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ISRAEL : Messianic Jews at Center of Political Debate : Their belief in Jesus of Nazareth bars them from citizenship. But new legislation may help them.

TIMES STAFF WRITER

Shirley Beresford is cleaning her porcelain of the winter dust, vacuuming and re-vacuuming the last cookie crumbs from crevices in the sofas and washing the final traces of flour, macaroni and cake mix from her kitchen cupboards. Everything in her house, she declares, will be “absolutely, absolutely kosher for Passover.”

Shirley and Gary Beresford are Orthodox Jews, strict in their observance of the commandments of the Torah, ardent in their Zionism. They keep the Sabbath, follow Jewish dietary laws and fast on Yom Kippur. He wears a skullcap and prays regularly at the Mevasseret Zion synagogue. Several of her relatives perished in the Holocaust, while others helped found a kibbutz here.

All seems quite Jewish, traditionally so, with the Beresfords--except that they believe Jesus of Nazareth was the Messiah, the long-awaited redeemer promised the Jews.

“We are Jews,” Gary Beresford said. “We were born Jews, we were raised Jews, we were married as Jews, we live as Jews and we pray as Jews. But we believe, and with all our hearts, that Yeshua (Hebrew for Jesus) is the Messiah.”

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In Israel, that belief, shared by the Beresfords with others who call themselves Messianic Jews, poses major legal, religious and, ultimately, political problems, both for them and the government, in another twist in the sensitive debate here over the issue of “Who is a Jew?”

After nearly six years of applications, petitions and hearings, Israel’s Supreme Court ruled that their beliefs make the Beresfords and two immigrant couples from the United States apostates and bar them from citizenship to which all Jews are entitled under the country’s 1950 Law of Return.

Now, anti-Christian groups are campaigning for the Beresfords’ deportation. They “have overstayed their welcome, and the last thing our country needs is more resident missionaries who preach Christianity while masquerading as Jews,” one group declared in a newspaper advertisement. Another ad appealed, “Cut this cancer out of our midst.”

Pressure is also building on Rabbi Arye Deri, the interior minister, and his Shas Party, from their constituency in Israel’s haredi community of strictly observant Orthodox Jews to take forceful action to discourage other Messianic Jews from moving here.

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The Beresfords, who came from Zimbabwe, and the two American families have the promise of help from new legislation that would grant permanent residence on the basis of family reunion to parents or children of Israeli citizens or of Israeli residents who served in the military here. Two Beresford sons are Israeli citizens, as is Shirley Beresford’s mother, though she too is a Messianic Jew. Their visas have been extended until May 21 to allow passage of the law.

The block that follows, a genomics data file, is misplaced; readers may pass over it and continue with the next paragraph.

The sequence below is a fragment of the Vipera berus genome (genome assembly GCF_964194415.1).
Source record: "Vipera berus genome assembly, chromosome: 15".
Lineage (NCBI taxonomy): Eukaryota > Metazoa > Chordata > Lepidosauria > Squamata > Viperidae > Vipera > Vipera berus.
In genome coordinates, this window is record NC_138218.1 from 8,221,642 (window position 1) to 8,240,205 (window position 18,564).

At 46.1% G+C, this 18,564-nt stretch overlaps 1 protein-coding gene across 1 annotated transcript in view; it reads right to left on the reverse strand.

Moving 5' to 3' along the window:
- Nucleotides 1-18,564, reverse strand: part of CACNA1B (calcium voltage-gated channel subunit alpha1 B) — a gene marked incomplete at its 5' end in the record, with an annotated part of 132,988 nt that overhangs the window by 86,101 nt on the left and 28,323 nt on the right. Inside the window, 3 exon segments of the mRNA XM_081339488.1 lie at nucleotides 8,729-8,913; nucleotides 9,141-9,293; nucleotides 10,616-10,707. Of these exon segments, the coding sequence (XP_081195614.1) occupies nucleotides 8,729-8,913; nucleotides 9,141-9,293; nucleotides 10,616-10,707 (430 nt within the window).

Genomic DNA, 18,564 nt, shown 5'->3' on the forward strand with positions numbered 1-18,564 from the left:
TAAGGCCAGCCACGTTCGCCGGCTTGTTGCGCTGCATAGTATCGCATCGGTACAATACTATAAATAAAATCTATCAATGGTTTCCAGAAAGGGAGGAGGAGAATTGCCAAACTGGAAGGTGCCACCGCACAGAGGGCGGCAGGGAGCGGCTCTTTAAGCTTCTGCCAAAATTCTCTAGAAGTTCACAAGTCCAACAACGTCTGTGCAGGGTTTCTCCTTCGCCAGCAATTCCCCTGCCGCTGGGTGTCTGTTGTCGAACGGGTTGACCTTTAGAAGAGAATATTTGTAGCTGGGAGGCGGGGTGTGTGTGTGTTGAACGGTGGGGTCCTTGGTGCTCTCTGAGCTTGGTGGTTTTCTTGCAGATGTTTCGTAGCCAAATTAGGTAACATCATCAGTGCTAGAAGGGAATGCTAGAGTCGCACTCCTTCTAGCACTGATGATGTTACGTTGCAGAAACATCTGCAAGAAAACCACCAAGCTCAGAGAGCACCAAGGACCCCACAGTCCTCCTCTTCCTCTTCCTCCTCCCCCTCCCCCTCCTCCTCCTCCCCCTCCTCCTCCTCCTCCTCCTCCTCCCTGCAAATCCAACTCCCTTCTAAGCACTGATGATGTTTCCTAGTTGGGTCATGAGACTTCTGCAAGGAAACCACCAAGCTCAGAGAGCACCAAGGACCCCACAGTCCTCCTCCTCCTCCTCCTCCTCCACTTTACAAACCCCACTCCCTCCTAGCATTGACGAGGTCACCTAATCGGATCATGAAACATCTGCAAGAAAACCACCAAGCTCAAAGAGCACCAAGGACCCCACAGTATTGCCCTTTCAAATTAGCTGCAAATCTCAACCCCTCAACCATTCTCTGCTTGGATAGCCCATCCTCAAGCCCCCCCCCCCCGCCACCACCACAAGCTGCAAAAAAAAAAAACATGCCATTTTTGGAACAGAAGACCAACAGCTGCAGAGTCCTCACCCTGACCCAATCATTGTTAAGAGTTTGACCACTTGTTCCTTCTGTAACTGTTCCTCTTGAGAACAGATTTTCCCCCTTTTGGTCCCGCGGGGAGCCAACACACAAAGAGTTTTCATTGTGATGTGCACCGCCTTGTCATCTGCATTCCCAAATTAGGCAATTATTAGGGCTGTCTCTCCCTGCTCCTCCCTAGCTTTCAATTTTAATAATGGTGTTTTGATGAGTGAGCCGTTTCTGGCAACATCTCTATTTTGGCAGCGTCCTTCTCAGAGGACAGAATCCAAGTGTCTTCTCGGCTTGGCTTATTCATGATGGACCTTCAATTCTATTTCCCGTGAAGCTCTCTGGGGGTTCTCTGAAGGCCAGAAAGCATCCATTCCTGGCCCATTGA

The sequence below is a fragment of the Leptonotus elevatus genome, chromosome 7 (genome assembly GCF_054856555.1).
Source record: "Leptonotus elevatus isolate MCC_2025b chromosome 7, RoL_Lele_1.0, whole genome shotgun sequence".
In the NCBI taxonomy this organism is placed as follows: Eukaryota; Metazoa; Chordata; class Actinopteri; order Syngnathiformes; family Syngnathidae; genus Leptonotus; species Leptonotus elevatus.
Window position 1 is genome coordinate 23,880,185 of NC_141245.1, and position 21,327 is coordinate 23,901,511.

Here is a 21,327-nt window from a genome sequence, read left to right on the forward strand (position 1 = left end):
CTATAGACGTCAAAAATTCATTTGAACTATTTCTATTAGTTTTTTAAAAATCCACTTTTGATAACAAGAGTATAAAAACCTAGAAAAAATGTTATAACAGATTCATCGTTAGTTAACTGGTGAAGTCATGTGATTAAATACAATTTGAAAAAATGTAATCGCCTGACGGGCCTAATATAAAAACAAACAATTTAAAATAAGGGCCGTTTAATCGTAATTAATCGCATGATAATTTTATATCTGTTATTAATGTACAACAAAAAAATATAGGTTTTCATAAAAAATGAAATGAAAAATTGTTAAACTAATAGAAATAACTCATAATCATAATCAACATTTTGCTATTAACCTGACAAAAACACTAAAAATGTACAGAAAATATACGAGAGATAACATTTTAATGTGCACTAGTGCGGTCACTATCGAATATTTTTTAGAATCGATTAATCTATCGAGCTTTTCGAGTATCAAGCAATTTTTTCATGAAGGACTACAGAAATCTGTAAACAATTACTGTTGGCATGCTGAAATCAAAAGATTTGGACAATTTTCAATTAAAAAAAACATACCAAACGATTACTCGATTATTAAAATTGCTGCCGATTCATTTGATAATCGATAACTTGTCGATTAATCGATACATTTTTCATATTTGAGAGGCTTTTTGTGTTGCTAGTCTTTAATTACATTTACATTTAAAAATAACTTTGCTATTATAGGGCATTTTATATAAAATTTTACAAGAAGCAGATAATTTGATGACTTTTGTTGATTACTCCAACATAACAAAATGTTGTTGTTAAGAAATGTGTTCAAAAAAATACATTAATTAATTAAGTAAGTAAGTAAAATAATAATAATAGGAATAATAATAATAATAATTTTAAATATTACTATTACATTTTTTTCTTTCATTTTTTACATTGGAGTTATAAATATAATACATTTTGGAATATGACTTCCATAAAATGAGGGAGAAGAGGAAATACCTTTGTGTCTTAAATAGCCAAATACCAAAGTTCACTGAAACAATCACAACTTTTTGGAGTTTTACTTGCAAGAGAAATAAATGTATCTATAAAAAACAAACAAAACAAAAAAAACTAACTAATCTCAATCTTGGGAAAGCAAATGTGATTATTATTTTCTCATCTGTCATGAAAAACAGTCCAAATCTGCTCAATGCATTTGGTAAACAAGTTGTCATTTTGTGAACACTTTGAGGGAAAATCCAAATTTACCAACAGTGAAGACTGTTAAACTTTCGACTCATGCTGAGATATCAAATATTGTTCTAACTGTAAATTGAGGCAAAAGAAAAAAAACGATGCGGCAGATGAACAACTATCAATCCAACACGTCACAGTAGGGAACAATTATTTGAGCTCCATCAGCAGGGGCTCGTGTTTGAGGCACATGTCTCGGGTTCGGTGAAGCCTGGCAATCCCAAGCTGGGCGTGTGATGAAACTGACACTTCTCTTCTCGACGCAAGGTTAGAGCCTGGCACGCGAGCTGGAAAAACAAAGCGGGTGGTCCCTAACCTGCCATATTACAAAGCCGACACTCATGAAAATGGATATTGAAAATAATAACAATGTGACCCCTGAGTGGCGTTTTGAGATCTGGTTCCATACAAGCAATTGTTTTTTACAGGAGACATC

“We are not even getting into the question of their Jewishness, but of allowing them to remain with their families,” said Benny Temkin, a member of the Knesset, Israel’s Parliament, from the left-wing Meretz Party. “This is not only their problem, but a problem for other immigrants.”

Yet, in a country where religion defines nationality and underpins the political system, even such a small shift has consequences, moving Israel a bit further toward religious pluralism and, say critics, secularization.

“If Judaism is wide enough to accommodate the different ultra-Orthodox Hasidic sects, the anti-Zionists, both the Habad and Reform movements, the various false messiahs and Jews who are atheists, it should have no problem with us,” Gary Beresford said.

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“The point is that we have not converted to Christianity, we have not been baptized as Christians, we have not joined any Christian church or denomination. We are Jews who believe that Yeshua was indeed the Messiah, and through this we have become better and more observant Jews. . . .”

The Beresfords see themselves and other Messianic Jews, said to number about 2,000 families in 35 congregations in Israel, as the start of a “Jewish Reformation” that will gradually bring Israelis and Jews worldwide to a spiritual renewal based on acceptance of Jesus.


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